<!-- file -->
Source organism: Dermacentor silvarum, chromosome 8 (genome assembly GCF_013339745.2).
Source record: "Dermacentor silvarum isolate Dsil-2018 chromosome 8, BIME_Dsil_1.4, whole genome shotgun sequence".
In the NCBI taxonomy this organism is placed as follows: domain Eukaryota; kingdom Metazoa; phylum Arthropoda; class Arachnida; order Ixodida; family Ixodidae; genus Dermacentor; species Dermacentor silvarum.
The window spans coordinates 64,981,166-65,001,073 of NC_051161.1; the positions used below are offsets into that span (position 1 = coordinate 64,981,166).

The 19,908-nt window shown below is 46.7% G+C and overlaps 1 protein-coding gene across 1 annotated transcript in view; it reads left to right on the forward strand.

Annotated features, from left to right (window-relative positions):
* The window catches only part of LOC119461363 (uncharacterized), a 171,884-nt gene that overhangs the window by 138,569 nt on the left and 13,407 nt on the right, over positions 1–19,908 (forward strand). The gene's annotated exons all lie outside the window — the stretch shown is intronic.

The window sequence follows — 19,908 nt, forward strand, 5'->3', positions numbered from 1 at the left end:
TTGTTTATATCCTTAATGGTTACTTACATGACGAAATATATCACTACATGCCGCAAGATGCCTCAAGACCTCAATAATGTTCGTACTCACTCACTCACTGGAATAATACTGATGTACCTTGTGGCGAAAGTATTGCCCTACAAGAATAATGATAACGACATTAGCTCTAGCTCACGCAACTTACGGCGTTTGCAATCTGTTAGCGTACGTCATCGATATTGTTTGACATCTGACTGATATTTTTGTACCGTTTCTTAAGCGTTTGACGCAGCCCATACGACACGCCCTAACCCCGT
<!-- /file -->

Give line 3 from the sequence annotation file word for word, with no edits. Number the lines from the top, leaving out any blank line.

In the NCBI taxonomy this organism is placed as follows: domain Eukaryota; kingdom Metazoa; phylum Arthropoda; class Arachnida; order Ixodida; family Ixodidae; genus Dermacentor; species Dermacentor silvarum.